What and When to Eat
Now that we discussed the different types of carbohydrates, it’s time to talk about when, how much, and what to eat before a race. The day before, make sure you are eating about every 2-3 hours. You should eat foods that are made up of 65-70% complex carbohydrates. Avoid foods that are very high in fiber, which may cause gas and bloating the next day. Try to eat your pre-race dinner around 5-6 o’clock, to allow full digestion before going to bed. Dinner should consist of complex carbs and about 3-4 oz of lean protein, an example of a perfect pre-marathon dinner is my Herbed Chicken and Quinoa Salad below. The quinoa provides the right percentage of the complex carbohydrates needed. It is also packed with lean protein and an adequate amount of fiber, which will leave you feeling satisfied but not weighed down. The fresh herbs provide many micronutrients, are a great source of anti-oxidants, as well as bone and immune supportive vitamins (such as vitamin A & K).
The day of the race you want to be sure to eat your pre-run meal at least 3 hours before start time. Another rule to remember, never introduce anything new the morning of the race. You don’t want to eat something that your body cannot digest or may not agree with. Applying the same rule as the day before, you want to eat a meal made up of approximately 65-70% of complex carbohydrates. It should be a fairly light meal that is easily digestible, low in fat, contain lean or plant proteins, and low on the glycemic index.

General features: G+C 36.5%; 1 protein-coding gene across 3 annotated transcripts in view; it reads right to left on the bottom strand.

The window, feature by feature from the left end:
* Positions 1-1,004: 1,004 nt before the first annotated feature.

Keep it simple and basic. Think oatmeal with banana and some nuts, plain Greek yogurt with homemade granola, multigrain bagel or toast with nut butter. If you chose peanut butter, make sure you are eating all natural and organic. I stick with homemade and easier to digest nut butters, such as walnut, pecan or almond (see recipe below).
I’ve also included a recipe for my maple-almond granola bars, which mainly consist of sweet potato puree, oats and nuts. They are fairly simple to make and provide an abundance of micronutrients, especially geared toward runners. Sweet potatoes are an excellent source of Vitamin A, which helps to control the free radicals and keep the immune system strong, which is often weakened from intense workouts and training. They also contain a healthy amount of potassium, which runners lose through sweating. Potassium helps to regulate muscle contraction, helping to prevent tightness and cramping. These energy packed bars also contain almonds, which are loaded with vitamin E, magnesium, iron, potassium and calcium. These vitamins and minerals help aid in muscle repair and strength, as well as providing long-term energy. All of the ingredients in these tasty bars contain healthy nutrients that provide runners with nourishment and energy. You may eat them through out the week for breakfast or lunch, or even for a small snack about 30 minutes prior to your race. These bars will keep your blood sugar from falling and give you the slow burning glycogen your body and brain will need for your peak performance.
A few other helpful tips - get a good night sleep, relax, and meditate to mentally prepare yourself. Enjoy the race!